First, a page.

Moore Medical Center entrance after EF5 tornado struck on May 20, 2013. Damage to the hospital was extensive, but no lives were lost thanks to the planning and actions of the hospital administration and staff.
During National Severe Weather Preparedness Week March 2 to 8, the National Oceanic and Atmospheric Administration (NOAA) and the Federal Emergency Management Agency (FEMA) are calling on individuals across the country to Be a Force of Nature: Take the Next Step by preparing for severe weather and encouraging others to do the same.
Just one tornado can cause catastrophic damage. Last year, the EF 5 tornado that struck Moore, Okla., on May 20 killed 24 people and caused more than $2 billion in damage. In 2013, a total of 903 tornadoes were reported in the United States. Those tornadoes occurred in 43 states on 152 days, resulting in 55 fatalities and more than 500 injuries.
As more people move to tornado-prone areas, knowing what to do when severe weather strikes could save lives.
“With the devastation of last year’s tornadoes fresh in our minds and springtime almost here, I urge individuals to become weather-ready now,” said NOAA National Weather Service Director Dr. Louis Uccellini. “Make sure you have multiple ways to access forecasts and warnings from NOAA’s National Weather Service before severe weather strikes.”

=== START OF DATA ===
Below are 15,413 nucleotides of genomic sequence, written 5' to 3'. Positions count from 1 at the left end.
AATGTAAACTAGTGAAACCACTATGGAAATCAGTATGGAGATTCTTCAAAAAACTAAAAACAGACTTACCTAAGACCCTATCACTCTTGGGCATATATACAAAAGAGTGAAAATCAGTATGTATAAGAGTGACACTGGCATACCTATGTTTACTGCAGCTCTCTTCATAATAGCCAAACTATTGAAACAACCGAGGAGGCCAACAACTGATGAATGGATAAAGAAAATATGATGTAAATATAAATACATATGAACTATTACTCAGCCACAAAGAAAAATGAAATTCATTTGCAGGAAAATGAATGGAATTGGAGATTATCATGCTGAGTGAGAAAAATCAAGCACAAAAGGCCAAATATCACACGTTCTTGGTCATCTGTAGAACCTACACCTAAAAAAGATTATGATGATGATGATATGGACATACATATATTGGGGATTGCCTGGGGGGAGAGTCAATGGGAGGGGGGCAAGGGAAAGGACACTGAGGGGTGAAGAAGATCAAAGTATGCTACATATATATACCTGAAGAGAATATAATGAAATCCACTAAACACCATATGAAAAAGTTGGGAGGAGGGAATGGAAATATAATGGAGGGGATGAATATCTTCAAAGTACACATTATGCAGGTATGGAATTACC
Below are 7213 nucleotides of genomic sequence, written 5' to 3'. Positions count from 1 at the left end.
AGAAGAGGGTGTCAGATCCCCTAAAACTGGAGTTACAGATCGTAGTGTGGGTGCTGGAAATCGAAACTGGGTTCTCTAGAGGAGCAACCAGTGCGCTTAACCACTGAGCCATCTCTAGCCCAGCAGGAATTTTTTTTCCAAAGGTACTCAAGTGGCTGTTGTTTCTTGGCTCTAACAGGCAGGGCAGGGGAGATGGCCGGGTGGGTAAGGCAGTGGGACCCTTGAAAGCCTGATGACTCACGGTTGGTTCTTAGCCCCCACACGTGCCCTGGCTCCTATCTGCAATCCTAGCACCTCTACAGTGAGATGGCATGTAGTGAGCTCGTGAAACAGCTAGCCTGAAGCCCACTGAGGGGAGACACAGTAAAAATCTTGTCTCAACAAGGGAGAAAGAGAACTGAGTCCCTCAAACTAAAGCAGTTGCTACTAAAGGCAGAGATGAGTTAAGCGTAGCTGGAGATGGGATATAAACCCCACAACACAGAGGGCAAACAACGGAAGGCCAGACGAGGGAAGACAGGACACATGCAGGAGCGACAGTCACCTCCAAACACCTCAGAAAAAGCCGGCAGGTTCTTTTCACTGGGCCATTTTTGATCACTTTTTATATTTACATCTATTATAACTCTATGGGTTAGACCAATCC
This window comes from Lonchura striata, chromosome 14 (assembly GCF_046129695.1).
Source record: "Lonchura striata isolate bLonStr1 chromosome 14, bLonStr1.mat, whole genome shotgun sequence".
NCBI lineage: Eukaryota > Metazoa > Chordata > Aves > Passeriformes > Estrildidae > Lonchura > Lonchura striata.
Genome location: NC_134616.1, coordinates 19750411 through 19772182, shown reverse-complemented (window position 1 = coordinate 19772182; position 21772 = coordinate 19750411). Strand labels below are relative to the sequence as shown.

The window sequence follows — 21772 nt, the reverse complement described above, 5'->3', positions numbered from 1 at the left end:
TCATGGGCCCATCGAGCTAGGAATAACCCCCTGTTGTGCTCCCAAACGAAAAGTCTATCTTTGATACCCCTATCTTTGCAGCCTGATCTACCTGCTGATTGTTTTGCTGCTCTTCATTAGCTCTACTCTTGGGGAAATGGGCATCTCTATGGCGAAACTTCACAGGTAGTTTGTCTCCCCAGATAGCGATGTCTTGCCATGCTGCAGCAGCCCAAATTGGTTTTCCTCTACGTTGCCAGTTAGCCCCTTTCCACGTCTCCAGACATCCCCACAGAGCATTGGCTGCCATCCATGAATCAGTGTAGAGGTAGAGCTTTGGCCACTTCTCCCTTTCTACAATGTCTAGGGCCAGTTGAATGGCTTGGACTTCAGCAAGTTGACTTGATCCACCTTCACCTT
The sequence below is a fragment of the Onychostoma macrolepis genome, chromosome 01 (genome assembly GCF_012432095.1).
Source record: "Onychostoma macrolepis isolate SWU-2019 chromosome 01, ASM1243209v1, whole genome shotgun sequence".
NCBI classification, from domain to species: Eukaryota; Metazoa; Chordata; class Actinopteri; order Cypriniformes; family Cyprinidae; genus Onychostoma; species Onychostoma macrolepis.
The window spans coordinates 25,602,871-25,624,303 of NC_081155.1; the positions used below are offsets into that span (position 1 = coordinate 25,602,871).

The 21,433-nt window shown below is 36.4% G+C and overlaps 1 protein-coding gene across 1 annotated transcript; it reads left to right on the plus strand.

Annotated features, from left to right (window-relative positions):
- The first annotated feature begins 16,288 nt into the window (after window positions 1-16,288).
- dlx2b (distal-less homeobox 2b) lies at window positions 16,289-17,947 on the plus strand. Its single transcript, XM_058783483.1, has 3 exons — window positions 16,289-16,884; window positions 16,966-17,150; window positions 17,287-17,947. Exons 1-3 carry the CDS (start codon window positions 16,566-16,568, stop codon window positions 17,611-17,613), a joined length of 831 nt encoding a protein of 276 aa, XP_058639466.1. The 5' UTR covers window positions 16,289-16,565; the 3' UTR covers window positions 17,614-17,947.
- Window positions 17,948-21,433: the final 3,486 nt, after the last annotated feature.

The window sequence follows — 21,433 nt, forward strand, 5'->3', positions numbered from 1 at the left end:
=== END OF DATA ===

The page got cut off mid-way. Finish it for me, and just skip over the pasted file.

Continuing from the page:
“Being ready today can make a big difference for you when disaster strikes,” said FEMA Administrator Craig Fugate. “It only takes a few minutes. Talk with your family and agree to a family plan. Learn easy steps on how to prepare at Ready.gov and find out how your community can take action in America’s PrepareAthon through drills, group discussions and community exercises.”
Our severe weather safety message is simple: know your risk, take action, be an example.
Know Your Risk: The first step to becoming weather-ready is to understand the type of hazardous weather that can affect where you live and work, and how the weather could impact you and your family. Sign up for weather alerts and check the weather forecast regularly.
Take Action: Make sure you and your family are prepared for severe weather. Your family may not be together when a storm strikes, so plan how you will contact one another by developing your family communication plan. Make sure you put together an emergency kit and store important papers and valuables in a safe place. Visit Ready.gov/severe-weather to learn more about how to be better prepared and how you can protect your family when severe weather strikes.
Be an Example: Once you have taken action, tell family, friends, and co-workers to do the same. Share the resources and alert systems you discovered through your social media network. Share these new videos to help your friends and families to prepare.
Technology today makes it easier than ever to be a good example and share the steps you took to become weather-ready.
NOAA and FEMA’s involvement in the innovative Wireless Emergency Alerts (WEAs) project, a new text-like message system, is part of a national effort to increase emergency preparedness and build a Weather-Ready Nation. Last year millions of individuals across the country received WEAs with life-saving weather warnings via their cell phone. These geographically targeted emergency alerts have allowed people to receive weather warnings they would not have otherwise received, and many people took life-saving action. For more information, visit www.ready.gov/alerts.